Gutzman: Right. There is argument over the question exactly how devoid of Christian meaning we should see these kinds of terms as being. One way of understanding Washington’s personal belief, I think, is to skip ahead to his death. His death scene became the grist of a very popular pamphlet. It was a very famous story that on his deathbed Washington – he, of course, died of being rich. That is, he was an old man – old in those days. He was in his late 60s. He, of course, was retired from the military, retired from politics, supervising his gigantic estate, which was 8500 acres. It’s just a principality with hundreds of slaves. Actually, he was the kind of slave master who decided he didn’t like slavery, so he ultimately decided he would not sell anybody. By the time of his death, he had about a third more people on Mount Vernon than he had any work for. He kept them only because he didn’t want to sell them. Being sold was about the worst thing that could happen to a slave. This was a humane decision. Ultimately, of course, we know that in his will Washington freed all of his slaves.
Anyway, back to his deathbed. On his deathbed, he had gone out riding and supervising. When he came back, he told Martha that he had a sore throat. He then went to bed and apparently his sore throat got worse. She called the best doctors in America and unfortunately they came. What happened was they bled him, they butchered him. They rolled him over on his stomach and put hot glass on his back. This was supposed to be conducive to regularizing the humors in his body. This is the idea from Galen, who was a third or fourth century Greek-speaking doctor who came up with the idea that an imbalance among the humors in your body was the reason why you got a fever or got a sore stomach. First they bled him. Then they blistered him. Then they gave him emetics. Of course, the word emetic is from the Greek word emeto, which means “I vomit.” They gave him these things to make him vomit. Then when that didn’t make him better, they gave him diuretics, which means he was hyperproductive on the other end of the system. After being bled and blistered, made to vomit and given diarrhea, the poor guy died.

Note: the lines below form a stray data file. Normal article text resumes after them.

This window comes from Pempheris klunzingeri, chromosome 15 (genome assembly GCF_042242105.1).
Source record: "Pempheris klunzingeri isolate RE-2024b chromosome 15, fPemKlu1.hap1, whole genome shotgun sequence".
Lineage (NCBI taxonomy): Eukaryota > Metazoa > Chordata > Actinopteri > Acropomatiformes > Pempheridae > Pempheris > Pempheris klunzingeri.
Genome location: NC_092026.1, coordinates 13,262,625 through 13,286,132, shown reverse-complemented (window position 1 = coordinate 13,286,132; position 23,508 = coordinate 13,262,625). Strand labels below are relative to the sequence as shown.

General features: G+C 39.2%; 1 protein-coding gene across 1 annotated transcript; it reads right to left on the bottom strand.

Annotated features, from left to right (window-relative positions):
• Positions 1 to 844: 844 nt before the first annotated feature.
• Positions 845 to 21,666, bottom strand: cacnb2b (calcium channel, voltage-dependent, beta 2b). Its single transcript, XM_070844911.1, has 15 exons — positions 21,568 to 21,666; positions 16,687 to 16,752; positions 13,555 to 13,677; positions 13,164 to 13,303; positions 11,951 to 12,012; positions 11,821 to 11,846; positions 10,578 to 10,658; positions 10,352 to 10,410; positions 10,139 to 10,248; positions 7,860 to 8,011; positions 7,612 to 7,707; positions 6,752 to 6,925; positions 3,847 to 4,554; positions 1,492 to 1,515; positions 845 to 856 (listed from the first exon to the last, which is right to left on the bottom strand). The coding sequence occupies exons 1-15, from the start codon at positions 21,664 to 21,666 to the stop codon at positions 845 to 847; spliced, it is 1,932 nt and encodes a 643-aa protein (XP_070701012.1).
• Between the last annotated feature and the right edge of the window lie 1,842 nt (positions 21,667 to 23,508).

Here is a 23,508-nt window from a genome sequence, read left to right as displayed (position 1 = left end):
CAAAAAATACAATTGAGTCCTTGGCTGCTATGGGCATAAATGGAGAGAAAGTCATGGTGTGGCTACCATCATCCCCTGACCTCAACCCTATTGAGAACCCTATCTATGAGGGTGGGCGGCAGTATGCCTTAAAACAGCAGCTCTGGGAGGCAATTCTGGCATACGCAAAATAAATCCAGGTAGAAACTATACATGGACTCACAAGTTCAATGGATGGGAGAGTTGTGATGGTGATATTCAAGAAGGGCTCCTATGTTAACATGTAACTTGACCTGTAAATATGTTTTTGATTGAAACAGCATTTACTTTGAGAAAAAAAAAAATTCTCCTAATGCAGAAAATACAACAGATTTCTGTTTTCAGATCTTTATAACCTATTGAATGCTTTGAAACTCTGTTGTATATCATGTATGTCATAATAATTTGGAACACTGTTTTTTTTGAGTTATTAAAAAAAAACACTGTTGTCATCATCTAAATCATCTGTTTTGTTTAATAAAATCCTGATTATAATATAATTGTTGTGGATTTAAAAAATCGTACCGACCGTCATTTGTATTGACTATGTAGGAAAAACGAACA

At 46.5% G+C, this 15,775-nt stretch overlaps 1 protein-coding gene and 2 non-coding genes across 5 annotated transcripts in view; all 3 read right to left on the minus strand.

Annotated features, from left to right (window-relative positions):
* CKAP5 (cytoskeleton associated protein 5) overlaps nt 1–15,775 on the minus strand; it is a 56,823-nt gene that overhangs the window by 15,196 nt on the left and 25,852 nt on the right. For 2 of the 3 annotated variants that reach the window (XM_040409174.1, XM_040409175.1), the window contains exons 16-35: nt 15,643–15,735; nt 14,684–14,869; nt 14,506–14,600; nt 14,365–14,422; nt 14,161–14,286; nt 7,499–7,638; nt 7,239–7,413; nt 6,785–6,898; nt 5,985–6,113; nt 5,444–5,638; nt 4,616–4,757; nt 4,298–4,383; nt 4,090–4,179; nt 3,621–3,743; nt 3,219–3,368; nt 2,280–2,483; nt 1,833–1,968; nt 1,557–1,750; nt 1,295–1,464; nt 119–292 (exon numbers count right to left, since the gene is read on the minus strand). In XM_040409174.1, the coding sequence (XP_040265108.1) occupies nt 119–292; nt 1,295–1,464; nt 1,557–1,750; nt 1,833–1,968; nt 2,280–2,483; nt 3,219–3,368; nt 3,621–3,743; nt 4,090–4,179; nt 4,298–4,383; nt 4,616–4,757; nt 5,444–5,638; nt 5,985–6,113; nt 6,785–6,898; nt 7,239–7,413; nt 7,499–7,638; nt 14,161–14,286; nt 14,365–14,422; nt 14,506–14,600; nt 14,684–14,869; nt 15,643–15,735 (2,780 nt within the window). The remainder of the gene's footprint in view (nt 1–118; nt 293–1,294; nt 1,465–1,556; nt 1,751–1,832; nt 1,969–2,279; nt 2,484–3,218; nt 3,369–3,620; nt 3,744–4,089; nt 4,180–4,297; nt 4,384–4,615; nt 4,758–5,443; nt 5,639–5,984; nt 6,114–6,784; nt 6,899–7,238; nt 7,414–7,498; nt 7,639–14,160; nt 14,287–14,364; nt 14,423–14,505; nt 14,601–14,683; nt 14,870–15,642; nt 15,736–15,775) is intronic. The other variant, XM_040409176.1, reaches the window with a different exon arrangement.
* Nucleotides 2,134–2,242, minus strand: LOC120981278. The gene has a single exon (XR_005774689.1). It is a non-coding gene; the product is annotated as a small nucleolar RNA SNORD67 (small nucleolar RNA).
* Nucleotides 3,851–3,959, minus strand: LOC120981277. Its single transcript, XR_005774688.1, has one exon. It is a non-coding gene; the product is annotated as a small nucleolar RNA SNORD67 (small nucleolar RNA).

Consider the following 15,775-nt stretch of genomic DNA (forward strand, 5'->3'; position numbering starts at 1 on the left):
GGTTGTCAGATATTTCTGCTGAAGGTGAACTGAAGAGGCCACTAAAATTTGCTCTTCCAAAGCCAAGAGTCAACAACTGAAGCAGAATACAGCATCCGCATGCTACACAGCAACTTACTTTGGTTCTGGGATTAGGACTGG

Mike: It sounds like he was treated by the modern-day CIA.
Gutzman: I was going to say, if people had been treated this way at Gitmo, Eric Holder’s law firm would have been springing them. This is the kind of treatment that we’re told is criminal if you do it to a terrorist. But, again, only the wealthiest people in America could have afforded this lavish suite of medical attention that Washington was given because he was the wealthiest man in Virginia. He could afford to pay these guys to come. Later they wrote accounts of the fabulous things they’d done to him. I think, if you just think about being sick and then think about being made to throw up and made to have diarrhea, bled over and over – they bled him copiously. I think probably the bleeding itself would have been sufficient to kill him. That wasn’t all they did to him.
Mike: If you read John Marshall’s account – Marshall had access to all the papers. Marshall’s account is very detailed in this regard. I think Washington Irving’s account, because it’s written by a novelist, is easier to read and more entertaining to read. That’s exactly what happened. He wasn’t responding to being bled. They put leaches on him, too. You left out the part about the leeches. They stuck leeches on him. Because he wasn’t responding to being tortured, they increased what they were doing to him, finally to the point where George Washington, the old fellow, could barely breathe to make a request to ask them to stop. Just let me die. Just leave me alone. They finally did. Of course, he does expire on the 14th of December 1799. That’s the end of the story of the first president, the “father of our country.”
Gutzman: I didn’t get quite to the question of how this reflected on his religious belief. While he’s in the process of the emetics and the diuretics and the blistering and the bleeding, he was asked whether he would like to have an Anglican, that is, an Episcopal priest, come and give him last rites and communion and he said no. You would think that if he were a devout Anglican he would want to take communion on his deathbed but he did not want that. I think that may be instructive concerning his own belief.
End Mike Church Show Transcript